02. Vicolo (3:20)
03. Arterio (sclerosi) (3:08)
04. Torino Nella Mente (4:55)
05. Mercato (5:25)
06. D'essay (3:15)
07. Arti (2:25)
08. Sui Tetti (6:05)
Claudio Montafia / guitar (1,3,4,6,7), flute (2,4)
Marco Cimino / electric piano, synthesizers, clavinet, fretted & fretless basses (4), vocals (4,7)
Arturo Vitale / soprano (4,8) & alto (5,8) saxes, piano (5), vocals (5)
Marco Gallesi / fretted & fretless basses
Gigi Fregapane / backing vocals (5,8)
Gino Torni / backing vocals (5,8)
Luigi "Gigi" Venegoni / electric guitar (1)
Flavio Boltro / trumpet (6)
Rudi Passuello / vocals (1,3,6), bassoon (2)
Furio Chirico / drums
With Fusion discredited as a mere ground for chops show-offs and Prog entangled in an identity crisis veering towards simple Pop or overblown Symphonic, minimalist or down-to-Earth genres as Punk or Disco were all the rage; after their confirmation as one of the exponents of the Jazz-Rock movement with Giro di valzer per domani in 1975, Arti & Mestieri pushed the pause button as guitar player Gigi Venegoni went on to front his own band Venegoni & Co., or collaborated with Arturo Vitale in bass player Marco Gallesi’s short lived project Esagono sole studio effort Vicolo; Curiously this was to be the band which would provide part of the human capital to fill the vacant slots in the dismembered Arti & Mestieri when in 1978 the group started working in what would be their 3rd release: Marco Cimino, keyboards and Claudio Montafia, guitars and flute.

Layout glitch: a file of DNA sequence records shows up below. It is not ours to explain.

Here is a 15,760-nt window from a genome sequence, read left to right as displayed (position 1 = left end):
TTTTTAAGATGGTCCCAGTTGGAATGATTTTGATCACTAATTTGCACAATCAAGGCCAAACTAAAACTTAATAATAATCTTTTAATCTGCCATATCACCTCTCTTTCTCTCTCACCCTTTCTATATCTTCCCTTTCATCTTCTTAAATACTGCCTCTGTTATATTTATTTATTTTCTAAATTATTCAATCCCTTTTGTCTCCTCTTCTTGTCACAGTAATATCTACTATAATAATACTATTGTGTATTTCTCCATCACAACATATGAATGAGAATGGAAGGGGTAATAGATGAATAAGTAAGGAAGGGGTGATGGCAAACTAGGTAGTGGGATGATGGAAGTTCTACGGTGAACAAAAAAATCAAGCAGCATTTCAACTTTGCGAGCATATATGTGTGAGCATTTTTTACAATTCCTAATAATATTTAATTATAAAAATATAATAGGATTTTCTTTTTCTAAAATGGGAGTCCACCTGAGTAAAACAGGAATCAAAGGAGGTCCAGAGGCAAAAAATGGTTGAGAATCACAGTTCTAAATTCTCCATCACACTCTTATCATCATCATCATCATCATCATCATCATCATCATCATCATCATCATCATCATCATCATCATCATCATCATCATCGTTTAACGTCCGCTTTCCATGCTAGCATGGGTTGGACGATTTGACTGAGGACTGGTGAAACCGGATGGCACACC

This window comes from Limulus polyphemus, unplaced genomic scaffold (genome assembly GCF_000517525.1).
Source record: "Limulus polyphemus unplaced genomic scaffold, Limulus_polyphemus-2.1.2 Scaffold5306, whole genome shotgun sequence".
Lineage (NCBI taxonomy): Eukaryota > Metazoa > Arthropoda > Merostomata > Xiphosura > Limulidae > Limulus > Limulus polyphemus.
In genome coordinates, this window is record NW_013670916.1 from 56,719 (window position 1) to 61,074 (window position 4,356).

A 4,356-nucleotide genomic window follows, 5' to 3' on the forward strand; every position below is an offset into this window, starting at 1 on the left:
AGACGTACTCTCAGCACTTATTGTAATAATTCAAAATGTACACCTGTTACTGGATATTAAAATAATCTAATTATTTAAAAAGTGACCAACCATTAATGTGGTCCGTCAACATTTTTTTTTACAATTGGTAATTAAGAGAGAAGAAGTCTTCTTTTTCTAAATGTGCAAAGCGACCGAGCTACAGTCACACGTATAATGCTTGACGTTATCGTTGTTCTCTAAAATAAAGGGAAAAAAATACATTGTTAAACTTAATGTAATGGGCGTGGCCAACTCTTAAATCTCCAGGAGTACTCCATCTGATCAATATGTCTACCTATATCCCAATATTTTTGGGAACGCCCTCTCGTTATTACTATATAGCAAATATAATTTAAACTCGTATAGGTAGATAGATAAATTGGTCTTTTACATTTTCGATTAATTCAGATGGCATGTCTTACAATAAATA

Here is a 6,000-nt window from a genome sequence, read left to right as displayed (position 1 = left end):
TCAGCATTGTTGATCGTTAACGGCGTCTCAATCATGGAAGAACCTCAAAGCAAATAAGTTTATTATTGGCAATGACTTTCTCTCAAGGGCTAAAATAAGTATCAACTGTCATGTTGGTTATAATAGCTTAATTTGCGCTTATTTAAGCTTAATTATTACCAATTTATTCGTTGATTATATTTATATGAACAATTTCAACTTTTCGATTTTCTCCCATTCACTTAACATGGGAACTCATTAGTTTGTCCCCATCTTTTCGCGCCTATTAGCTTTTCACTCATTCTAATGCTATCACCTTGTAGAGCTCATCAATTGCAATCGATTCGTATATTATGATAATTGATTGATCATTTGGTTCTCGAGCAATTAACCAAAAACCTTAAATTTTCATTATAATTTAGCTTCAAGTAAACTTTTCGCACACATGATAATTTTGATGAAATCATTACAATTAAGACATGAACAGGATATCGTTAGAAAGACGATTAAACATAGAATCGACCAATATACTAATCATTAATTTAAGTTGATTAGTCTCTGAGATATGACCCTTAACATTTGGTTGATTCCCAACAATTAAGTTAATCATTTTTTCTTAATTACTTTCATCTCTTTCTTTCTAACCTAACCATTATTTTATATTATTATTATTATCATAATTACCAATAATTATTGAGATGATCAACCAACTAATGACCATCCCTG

That said, and from the original A&M, only Gallesi and drummer-extraordinaire Furio Chirico are all over this record, fuelling it with their formidable rhythm engine, whereas past member Vitale contribute with his sax on a couple of tracks, he also wrote.
But if the band has not changed beyond recognition, they do seem to have missed the writing skills of Beppe Crovella and Venegoni who had been responsible for two thirds of the intricate and complex music in their initial discography; on the other hand and with the group basically reduced to a quartet their kaleidoscopic sound also suffered, although the flute, Vitale’s sax and Flavio Boltro’s flugelhorn on “D’Essay” somehow work to compensate the loss.
In short, if this mostly instrumental album is still filled with fine Jazz-Rock pieces, which may lack the adventurism, novelty or even the dynamics of their previous work, border the cheesy as on “Arti” or where the influences of the contemporary and million-selling Weather Report are often palpable, what coarsely distinguishes “Quinto Stato” is new singer Rudy Passuello, owner of a harsh and rough voice, who often seems to struggle to make the lyrics fit in the music and who has an attitude more in tune with Motörhead’s Lemmy (!)than with the fluid Fusion sound of A&M. Thankfully, only three tracks use his gifts (!) and even those not extensively, so if you can live through the opening title track, you’ll still be rewarded with enough moments of stupendous musicianship – not at the reach of the average player -which will make you get back to it every once in a while.